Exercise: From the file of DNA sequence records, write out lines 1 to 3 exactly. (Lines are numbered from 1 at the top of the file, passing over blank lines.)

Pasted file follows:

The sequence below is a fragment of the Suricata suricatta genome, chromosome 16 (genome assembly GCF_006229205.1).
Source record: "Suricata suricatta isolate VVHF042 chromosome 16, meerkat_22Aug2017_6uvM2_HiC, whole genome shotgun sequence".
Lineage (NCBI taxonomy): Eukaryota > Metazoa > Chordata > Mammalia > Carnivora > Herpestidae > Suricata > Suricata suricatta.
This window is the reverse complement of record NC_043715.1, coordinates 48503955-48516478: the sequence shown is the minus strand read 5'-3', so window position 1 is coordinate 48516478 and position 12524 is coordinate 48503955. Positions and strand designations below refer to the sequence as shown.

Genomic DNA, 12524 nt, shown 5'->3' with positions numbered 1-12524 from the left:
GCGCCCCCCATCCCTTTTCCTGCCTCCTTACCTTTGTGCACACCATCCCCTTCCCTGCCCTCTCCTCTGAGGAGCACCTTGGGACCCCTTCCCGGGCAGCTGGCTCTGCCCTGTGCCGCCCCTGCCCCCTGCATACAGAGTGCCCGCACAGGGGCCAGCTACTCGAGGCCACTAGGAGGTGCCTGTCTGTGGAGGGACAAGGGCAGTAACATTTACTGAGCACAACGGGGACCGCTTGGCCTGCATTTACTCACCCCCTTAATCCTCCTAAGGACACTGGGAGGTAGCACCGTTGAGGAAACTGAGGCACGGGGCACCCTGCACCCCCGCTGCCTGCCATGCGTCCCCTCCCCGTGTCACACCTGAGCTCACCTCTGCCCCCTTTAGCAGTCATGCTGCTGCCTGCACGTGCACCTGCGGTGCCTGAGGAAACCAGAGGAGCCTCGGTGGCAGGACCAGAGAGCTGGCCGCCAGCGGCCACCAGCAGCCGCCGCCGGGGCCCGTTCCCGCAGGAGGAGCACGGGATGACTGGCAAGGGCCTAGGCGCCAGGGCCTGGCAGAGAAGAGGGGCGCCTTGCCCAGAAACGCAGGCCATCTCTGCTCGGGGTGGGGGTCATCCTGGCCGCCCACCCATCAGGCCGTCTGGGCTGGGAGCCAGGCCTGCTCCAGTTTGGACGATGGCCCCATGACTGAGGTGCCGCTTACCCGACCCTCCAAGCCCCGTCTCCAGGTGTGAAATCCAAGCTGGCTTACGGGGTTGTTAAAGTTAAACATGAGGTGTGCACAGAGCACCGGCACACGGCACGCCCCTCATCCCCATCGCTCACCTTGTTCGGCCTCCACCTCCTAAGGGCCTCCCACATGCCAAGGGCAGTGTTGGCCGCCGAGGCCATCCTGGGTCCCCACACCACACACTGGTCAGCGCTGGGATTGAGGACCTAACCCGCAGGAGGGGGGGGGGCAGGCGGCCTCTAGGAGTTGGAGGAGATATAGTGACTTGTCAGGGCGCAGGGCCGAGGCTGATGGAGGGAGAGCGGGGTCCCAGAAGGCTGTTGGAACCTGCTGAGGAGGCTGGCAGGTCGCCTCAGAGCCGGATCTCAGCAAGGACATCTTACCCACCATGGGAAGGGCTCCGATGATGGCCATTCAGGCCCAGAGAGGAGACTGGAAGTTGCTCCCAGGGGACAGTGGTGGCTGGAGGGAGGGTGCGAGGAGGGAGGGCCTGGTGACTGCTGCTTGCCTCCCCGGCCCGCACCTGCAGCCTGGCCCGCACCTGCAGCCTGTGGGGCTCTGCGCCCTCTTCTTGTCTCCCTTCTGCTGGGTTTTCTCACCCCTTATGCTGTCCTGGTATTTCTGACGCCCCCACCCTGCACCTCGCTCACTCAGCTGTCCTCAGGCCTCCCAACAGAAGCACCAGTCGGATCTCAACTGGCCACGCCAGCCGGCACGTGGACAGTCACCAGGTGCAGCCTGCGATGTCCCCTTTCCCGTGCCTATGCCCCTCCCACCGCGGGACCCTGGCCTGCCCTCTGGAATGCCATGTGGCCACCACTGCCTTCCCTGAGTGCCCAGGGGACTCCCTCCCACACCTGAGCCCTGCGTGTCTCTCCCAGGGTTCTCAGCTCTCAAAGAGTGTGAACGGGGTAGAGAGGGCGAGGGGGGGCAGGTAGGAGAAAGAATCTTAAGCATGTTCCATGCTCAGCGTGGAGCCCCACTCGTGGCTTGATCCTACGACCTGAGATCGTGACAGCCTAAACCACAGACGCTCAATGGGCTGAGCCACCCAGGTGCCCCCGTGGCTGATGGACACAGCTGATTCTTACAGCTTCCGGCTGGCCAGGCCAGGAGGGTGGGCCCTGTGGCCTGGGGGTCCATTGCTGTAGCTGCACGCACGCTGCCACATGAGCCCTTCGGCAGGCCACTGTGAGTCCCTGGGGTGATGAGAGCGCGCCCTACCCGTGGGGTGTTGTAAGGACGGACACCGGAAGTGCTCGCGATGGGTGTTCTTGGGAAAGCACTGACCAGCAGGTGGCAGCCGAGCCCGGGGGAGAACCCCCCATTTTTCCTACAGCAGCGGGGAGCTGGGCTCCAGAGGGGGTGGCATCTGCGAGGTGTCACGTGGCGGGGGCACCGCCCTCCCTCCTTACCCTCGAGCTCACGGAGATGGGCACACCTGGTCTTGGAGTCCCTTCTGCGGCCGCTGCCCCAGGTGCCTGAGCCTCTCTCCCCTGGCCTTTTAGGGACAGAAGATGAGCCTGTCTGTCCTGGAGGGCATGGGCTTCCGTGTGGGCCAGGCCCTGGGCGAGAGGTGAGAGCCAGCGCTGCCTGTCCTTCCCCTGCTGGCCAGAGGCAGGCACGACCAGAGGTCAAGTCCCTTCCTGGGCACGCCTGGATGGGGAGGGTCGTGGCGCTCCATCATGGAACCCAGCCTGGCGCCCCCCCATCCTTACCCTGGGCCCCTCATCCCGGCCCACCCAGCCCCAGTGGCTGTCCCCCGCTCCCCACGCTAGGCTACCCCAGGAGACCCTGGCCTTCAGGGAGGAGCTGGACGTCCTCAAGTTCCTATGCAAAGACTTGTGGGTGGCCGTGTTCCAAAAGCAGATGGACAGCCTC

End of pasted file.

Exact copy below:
The sequence below is a fragment of the Suricata suricatta genome, chromosome 16 (genome assembly GCF_006229205.1).
Source record: "Suricata suricatta isolate VVHF042 chromosome 16, meerkat_22Aug2017_6uvM2_HiC, whole genome shotgun sequence".
Lineage (NCBI taxonomy): Eukaryota > Metazoa > Chordata > Mammalia > Carnivora > Herpestidae > Suricata > Suricata suricatta.